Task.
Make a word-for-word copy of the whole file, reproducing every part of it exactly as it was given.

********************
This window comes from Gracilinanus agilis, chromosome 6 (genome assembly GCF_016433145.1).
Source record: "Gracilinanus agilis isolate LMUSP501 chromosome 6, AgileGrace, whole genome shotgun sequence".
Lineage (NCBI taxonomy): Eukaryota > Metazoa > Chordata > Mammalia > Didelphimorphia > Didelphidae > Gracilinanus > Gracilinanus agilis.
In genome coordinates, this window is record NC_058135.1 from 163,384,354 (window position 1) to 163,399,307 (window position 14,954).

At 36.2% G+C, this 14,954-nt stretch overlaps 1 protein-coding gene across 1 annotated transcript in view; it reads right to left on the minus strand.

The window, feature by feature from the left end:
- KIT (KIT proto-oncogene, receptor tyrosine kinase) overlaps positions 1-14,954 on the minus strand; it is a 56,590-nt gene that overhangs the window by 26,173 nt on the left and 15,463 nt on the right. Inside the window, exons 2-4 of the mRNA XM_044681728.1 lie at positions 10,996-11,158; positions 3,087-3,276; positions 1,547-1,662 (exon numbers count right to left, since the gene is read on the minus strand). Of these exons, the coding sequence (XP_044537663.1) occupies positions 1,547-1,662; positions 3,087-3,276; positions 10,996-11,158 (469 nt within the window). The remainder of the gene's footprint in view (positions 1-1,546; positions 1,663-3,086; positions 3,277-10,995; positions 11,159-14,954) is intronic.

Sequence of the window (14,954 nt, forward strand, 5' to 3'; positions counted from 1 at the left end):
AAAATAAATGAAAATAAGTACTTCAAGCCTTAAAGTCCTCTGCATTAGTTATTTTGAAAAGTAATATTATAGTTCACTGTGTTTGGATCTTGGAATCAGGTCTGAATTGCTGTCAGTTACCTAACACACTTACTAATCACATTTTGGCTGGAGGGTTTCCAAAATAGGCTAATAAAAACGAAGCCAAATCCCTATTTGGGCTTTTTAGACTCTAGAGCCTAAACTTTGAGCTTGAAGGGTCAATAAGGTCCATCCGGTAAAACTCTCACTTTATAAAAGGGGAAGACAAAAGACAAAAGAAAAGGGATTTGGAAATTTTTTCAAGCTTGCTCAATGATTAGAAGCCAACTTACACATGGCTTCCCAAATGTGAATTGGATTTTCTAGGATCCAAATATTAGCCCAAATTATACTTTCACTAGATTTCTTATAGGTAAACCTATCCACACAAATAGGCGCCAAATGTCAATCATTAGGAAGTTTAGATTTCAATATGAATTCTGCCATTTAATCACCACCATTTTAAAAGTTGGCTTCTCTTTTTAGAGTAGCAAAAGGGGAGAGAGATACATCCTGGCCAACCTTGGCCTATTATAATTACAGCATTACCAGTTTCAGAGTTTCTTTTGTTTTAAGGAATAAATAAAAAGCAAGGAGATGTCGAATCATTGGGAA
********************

This window comes from Gracilinanus agilis, chromosome 6 (genome assembly GCF_016433145.1).
Source record: "Gracilinanus agilis isolate LMUSP501 chromosome 6, AgileGrace, whole genome shotgun sequence".
Lineage (NCBI taxonomy): Eukaryota > Metazoa > Chordata > Mammalia > Didelphimorphia > Didelphidae > Gracilinanus > Gracilinanus agilis.
In genome coordinates, this window is record NC_058135.1 from 163,384,354 (window position 1) to 163,399,307 (window position 14,954).

At 36.2% G+C, this 14,954-nt stretch overlaps 1 protein-coding gene across 1 annotated transcript in view; it reads right to left on the minus strand.

The window, feature by feature from the left end:
- KIT (KIT proto-oncogene, receptor tyrosine kinase) overlaps positions 1-14,954 on the minus strand; it is a 56,590-nt gene that overhangs the window by 26,173 nt on the left and 15,463 nt on the right. Inside the window, exons 2-4 of the mRNA XM_044681728.1 lie at positions 10,996-11,158; positions 3,087-3,276; positions 1,547-1,662 (exon numbers count right to left, since the gene is read on the minus strand). Of these exons, the coding sequence (XP_044537663.1) occupies positions 1,547-1,662; positions 3,087-3,276; positions 10,996-11,158 (469 nt within the window). The remainder of the gene's footprint in view (positions 1-1,546; positions 1,663-3,086; positions 3,277-10,995; positions 11,159-14,954) is intronic.

Sequence of the window (14,954 nt, forward strand, 5' to 3'; positions counted from 1 at the left end):
AAAATAAATGAAAATAAGTACTTCAAGCCTTAAAGTCCTCTGCATTAGTTATTTTGAAAAGTAATATTATAGTTCACTGTGTTTGGATCTTGGAATCAGGTCTGAATTGCTGTCAGTTACCTAACACACTTACTAATCACATTTTGGCTGGAGGGTTTCCAAAATAGGCTAATAAAAACGAAGCCAAATCCCTATTTGGGCTTTTTAGACTCTAGAGCCTAAACTTTGAGCTTGAAGGGTCAATAAGGTCCATCCGGTAAAACTCTCACTTTATAAAAGGGGAAGACAAAAGACAAAAGAAAAGGGATTTGGAAATTTTTTCAAGCTTGCTCAATGATTAGAAGCCAACTTACACATGGCTTCCCAAATGTGAATTGGATTTTCTAGGATCCAAATATTAGCCCAAATTATACTTTCACTAGATTTCTTATAGGTAAACCTATCCACACAAATAGGCGCCAAATGTCAATCATTAGGAAGTTTAGATTTCAATATGAATTCTGCCATTTAATCACCACCATTTTAAAAGTTGGCTTCTCTTTTTAGAGTAGCAAAAGGGGAGAGAGATACATCCTGGCCAACCTTGGCCTATTATAATTACAGCATTACCAGTTTCAGAGTTTCTTTTGTTTTAAGGAATAAATAAAAAGCAAGGAGATGTCGAATCATTGGGAA